Diet Does Affect Acne

Alternative Medicine


Effect of Diet on Acne

Health care professional in the fields of alternative medicine have been proposing that diet does affect acne and that food will have an effect on the health of the skin. Naturopathic medicine (as practiced in traditional form) promotes the use of diet to address virtually all types of health disorders, be they acne, heart disease or any other health problem.

As pointed out by the article below, the effect food has on the skin may not always be a direct one. Diet may well affect a metabolic pathway which then has an effect on the skin. The following is an article published in the scientific literature that clearly demonstrates the effect diet has on acne.

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Diet and Acne


Jonette E Keri; Rajiv I Nijhawan

Published in: Expert Rev Dermatol. 2008;3(4):437-440. ©2008 Expert Reviews Ltd.
Posted: 09/16/2008

Abstract and Introduction


Acne is a common dermatologic condition that affects many individuals in different decades of life. The specific role of diet in the development of acne has been a topic of debate for many decades, but this controversy has come to the forefront in recent years with new studies indicating the potential role of diet, contradicting historical studies. This article reviews past and more recent data regarding the link between diet and acne, commenting on areas where new investigations many help to elucidate the true contribution of diet to the pathogenesis of acne.


Acne is a common condition affecting 40-50 million people in the USA.[1] Although classically thought of as a disease of teenagers, it can affect patients into their fourth and fifth decades of life.[2] The role of diet with regard to acne has been a controversial subject revisited many times by the dermatologic community. A recent 2007 article outlining the 'Guidelines of care for acne vulgaris management' evaluated the basis of dietary restriction in the medical literature and graded the information based upon the quality of methodology.[3] The evidence for the role of dietary restrictions in acne treatment was listed as "limited quality patient-oriented evidence," and the recommendations on dietary restrictions were based on "inconsistent or limited quality patient-oriented evidence". This report stimulated comments to the editor[4] and has, along with other new evidence,[5-10] brought the controversy again to the forefront.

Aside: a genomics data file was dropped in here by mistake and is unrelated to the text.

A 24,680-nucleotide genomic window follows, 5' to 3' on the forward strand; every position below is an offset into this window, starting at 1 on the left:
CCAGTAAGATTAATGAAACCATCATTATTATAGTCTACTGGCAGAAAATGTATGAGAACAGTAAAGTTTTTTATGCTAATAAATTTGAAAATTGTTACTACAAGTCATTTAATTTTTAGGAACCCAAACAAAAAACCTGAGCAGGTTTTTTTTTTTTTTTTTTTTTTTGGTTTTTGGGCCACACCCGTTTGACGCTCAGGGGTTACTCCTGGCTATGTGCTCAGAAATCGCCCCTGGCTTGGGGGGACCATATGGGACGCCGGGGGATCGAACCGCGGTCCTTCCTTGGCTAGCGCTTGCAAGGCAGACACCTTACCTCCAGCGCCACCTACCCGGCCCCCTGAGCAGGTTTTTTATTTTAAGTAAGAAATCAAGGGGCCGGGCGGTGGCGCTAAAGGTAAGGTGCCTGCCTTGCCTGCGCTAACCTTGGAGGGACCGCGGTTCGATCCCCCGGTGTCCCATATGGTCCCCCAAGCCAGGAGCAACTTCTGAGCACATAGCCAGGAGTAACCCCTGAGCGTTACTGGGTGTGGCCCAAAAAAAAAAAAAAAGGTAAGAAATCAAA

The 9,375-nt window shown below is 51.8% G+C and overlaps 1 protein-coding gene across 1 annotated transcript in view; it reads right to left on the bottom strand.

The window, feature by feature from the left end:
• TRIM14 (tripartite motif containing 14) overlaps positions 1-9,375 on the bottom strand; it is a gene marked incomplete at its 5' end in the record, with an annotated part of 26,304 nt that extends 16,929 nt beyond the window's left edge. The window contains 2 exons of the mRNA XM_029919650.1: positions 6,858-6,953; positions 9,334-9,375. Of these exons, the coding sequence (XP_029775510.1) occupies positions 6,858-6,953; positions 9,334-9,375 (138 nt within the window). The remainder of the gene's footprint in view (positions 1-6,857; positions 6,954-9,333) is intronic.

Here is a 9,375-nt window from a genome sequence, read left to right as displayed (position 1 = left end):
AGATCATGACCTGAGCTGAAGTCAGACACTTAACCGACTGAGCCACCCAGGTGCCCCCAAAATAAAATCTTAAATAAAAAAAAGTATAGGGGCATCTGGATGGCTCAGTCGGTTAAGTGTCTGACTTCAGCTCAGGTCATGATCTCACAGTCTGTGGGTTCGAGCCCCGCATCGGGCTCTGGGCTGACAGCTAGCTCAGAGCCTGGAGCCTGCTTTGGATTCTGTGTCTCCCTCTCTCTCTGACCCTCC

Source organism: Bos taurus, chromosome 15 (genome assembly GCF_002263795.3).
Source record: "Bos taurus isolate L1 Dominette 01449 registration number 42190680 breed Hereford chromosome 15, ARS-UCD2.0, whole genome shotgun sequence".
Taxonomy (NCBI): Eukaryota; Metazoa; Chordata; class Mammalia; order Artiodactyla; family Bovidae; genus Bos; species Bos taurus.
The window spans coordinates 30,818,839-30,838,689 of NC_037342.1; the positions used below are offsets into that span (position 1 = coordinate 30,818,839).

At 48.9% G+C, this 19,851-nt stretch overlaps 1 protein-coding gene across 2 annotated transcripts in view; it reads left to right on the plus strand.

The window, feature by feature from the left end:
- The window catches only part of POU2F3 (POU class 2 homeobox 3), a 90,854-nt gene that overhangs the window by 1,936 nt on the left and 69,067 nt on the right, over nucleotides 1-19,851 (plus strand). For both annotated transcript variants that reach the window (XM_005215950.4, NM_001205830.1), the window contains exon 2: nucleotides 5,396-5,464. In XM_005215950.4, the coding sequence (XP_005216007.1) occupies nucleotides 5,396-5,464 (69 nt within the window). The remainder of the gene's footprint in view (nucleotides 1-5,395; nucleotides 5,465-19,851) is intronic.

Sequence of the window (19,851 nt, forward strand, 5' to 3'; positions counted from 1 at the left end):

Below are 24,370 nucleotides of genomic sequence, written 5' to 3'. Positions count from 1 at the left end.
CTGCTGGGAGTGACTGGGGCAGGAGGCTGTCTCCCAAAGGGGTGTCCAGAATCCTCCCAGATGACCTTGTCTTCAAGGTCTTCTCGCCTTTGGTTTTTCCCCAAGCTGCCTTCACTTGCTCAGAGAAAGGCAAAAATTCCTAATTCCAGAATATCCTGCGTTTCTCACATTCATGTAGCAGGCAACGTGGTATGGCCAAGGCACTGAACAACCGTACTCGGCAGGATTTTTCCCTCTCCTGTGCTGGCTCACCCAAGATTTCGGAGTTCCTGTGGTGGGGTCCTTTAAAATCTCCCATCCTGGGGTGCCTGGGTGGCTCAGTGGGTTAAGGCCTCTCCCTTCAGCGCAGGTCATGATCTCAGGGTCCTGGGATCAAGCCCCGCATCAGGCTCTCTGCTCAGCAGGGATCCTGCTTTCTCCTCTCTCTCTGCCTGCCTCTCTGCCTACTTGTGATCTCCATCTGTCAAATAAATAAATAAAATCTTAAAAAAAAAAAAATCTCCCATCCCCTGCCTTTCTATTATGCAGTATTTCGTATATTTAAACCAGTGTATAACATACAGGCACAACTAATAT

Does Diet Affect Acne?

The belief that diet affects acne is widely held. When acne patients were surveyed, 32% felt that diet caused acne and 44% felt diet aggravated acne.[11] Over the last 30 years, most dermatologists have told patients that acne is not caused by what they eat. These previously widely accepted concepts came from two studies evaluating chocolate[12] and chocolate bars, milk, peanuts and Coca-Cola™,[13] and their roles in causing acne. The landmark study by Fulton et al. used chocolate as the food of choice in which 65 patients showed no difference in their acne when comparing those who ate chocolate bars with those who ate bars lacking chocolate.[12]

However, it must be noted that there was minimal difference between the sugar and fat content of the chocolate bars and that of the placebo bars, and the chocolate bars contained no milk while the control bar contained some nonfat milk solids. These bars were also consumed in addition to their normal diets. Owing to the lack of a significant difference between the bars in terms of glycemic load or milk content, both areas have recently been studied further in depth. There were numerous study limitations in Anderson's study, including a lack of a clear grading system, data reflecting the numbers of lesions both before and after the trial period, a control group, investigator blinding and baseline diet determination, which makes the validity of the results questionable.[13]

Although the two previous studies have been referenced the most in regards to refuting diet's contribution to acne, they cannot be used as conclusive evidence. Additional historical studies shared similar shortcomings in their conclusions.[14-16] Recently, after a long hiatus, there has been more interest in determining the role of diet in acne. In 2002, Cordain et al. reported the lack of acne in certain non-Westernized populations, the Ache hunter-gatherers of Paraguay and the Kitavan Islanders of Papua New Guinea, and hypothesized that the lack of acne was in relation to the low glycemic loads of their diet.[17] However, it is difficult to differentiate the contribution of the environment (diet) versus genetics.